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A general guide to the law and requirements for obtaining a society lottery registration.

Zoe Gofton
023 9268 8367

The law on lotteries is complex and not straightforward. This page is intended to provide help and guidance to societies wishing to promote lotteries. It also tells you what other types of lotteries can be conducted without breaking the law.

This guide takes into account changes in the law which came into effect on 1 September 2007 under the Gambling Act 2005 (“the Act”).

We have tried to explain this legislation plainly and clearly. We may not cover every individual aspect of lottery law and you should still consult the Act and associated regulations mentioned and take professional or legal advice if appropriate.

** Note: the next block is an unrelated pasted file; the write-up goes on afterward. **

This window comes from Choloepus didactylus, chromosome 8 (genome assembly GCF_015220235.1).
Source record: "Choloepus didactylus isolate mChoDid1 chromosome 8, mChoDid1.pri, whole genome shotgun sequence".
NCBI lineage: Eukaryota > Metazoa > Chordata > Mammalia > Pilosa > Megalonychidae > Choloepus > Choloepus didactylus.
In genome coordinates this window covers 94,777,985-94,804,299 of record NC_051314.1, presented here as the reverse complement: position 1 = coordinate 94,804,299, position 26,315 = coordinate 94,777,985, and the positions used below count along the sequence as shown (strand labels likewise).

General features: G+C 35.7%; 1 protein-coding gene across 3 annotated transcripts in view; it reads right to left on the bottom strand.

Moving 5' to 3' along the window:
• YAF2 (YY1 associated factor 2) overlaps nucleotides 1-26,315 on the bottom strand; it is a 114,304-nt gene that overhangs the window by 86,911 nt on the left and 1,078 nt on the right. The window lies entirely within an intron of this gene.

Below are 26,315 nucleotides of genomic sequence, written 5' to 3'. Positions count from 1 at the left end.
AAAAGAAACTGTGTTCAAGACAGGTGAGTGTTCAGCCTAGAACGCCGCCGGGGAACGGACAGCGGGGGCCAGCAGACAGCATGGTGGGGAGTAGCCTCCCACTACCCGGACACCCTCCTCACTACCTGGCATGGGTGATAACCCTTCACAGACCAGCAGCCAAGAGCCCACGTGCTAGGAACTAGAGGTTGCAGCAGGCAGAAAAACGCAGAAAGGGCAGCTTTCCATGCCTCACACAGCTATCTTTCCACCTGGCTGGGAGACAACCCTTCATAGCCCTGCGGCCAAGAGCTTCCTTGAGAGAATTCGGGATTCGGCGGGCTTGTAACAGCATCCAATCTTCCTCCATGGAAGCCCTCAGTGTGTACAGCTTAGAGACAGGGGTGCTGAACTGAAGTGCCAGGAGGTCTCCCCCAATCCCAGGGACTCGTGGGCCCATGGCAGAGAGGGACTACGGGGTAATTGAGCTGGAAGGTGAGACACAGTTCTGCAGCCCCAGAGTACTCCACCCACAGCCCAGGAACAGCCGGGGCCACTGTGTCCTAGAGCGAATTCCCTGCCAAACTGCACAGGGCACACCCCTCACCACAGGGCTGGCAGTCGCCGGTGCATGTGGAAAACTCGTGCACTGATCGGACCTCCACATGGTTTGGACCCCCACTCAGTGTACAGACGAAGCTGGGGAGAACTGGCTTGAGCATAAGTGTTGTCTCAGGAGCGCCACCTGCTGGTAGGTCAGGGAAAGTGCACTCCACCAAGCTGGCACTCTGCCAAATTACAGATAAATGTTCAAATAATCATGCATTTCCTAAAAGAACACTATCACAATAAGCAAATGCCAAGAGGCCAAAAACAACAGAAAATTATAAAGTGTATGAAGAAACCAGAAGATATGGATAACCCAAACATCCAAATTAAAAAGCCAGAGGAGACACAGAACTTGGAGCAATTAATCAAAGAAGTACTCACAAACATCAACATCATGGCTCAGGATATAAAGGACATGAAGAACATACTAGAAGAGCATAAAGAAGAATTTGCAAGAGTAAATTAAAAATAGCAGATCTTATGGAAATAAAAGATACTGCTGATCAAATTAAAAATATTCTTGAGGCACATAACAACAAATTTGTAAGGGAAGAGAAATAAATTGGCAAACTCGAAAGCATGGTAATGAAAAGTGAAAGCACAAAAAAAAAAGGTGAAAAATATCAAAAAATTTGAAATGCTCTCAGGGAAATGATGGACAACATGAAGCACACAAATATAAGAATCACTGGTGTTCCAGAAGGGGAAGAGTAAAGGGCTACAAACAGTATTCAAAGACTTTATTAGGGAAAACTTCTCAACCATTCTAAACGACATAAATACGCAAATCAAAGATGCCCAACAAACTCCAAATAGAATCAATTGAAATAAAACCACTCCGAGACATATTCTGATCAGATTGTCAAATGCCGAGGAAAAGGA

Pages within this section will tell you:

  • What the main legal requirements are.
  • What information we need from societies to enable us to consider your registration.

We will be asking you to complete an application form in order that we can process your application quickly. All information received will be treated with respect and in confidence.

Please read this page carefully. Feel free to ask (or phone) for advice at any time. 

The Act of Parliament controlling lotteries is the Gambling Act 2005.  The Act introduces a new regulator for all gambling (except the National Lottery and spread betting) in Great Britain, the Gambling Commission.  It also introduces a new licensing regime for society and local authority lotteries and a registration system for small society lotteries.